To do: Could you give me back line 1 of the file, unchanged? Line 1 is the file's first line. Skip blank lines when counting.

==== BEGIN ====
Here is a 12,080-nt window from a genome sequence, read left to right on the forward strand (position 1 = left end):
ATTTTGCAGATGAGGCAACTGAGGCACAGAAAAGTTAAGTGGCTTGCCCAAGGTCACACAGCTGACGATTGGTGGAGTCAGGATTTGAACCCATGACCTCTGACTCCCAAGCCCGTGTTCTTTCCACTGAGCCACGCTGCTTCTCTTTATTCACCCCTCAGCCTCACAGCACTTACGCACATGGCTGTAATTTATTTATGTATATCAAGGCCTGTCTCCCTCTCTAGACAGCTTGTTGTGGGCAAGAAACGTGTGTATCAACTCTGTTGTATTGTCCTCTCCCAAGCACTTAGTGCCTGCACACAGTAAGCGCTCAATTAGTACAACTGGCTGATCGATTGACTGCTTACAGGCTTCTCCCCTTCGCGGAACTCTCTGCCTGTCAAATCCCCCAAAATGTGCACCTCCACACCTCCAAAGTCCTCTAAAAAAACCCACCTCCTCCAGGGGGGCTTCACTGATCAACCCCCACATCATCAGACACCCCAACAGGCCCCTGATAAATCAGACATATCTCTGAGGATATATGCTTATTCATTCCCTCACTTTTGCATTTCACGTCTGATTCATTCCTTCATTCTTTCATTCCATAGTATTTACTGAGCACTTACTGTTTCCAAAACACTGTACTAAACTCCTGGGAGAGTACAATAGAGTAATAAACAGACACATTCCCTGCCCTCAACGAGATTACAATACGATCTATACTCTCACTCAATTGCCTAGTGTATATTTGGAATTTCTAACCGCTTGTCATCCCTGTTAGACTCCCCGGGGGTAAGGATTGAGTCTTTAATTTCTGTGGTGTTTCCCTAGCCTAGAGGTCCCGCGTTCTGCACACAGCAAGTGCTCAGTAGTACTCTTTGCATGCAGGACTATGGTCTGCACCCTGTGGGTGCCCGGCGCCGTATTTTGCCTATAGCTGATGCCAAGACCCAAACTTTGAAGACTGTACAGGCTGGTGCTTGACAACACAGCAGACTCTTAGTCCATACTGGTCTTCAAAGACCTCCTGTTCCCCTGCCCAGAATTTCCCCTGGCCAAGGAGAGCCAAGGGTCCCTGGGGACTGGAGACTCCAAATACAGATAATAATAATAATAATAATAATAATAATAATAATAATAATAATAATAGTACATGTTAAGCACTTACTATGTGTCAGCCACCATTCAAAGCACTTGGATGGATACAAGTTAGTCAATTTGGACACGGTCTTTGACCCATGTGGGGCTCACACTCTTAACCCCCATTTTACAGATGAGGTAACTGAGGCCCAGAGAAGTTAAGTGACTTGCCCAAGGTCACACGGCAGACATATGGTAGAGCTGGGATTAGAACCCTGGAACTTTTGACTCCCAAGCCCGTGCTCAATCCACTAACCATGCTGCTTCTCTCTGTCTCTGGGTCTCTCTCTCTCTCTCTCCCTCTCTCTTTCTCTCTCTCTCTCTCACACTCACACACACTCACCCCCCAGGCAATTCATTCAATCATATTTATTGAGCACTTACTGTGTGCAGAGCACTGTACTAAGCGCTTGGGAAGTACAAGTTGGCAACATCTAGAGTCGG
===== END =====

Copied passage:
Here is a 12,080-nt window from a genome sequence, read left to right on the forward strand (position 1 = left end):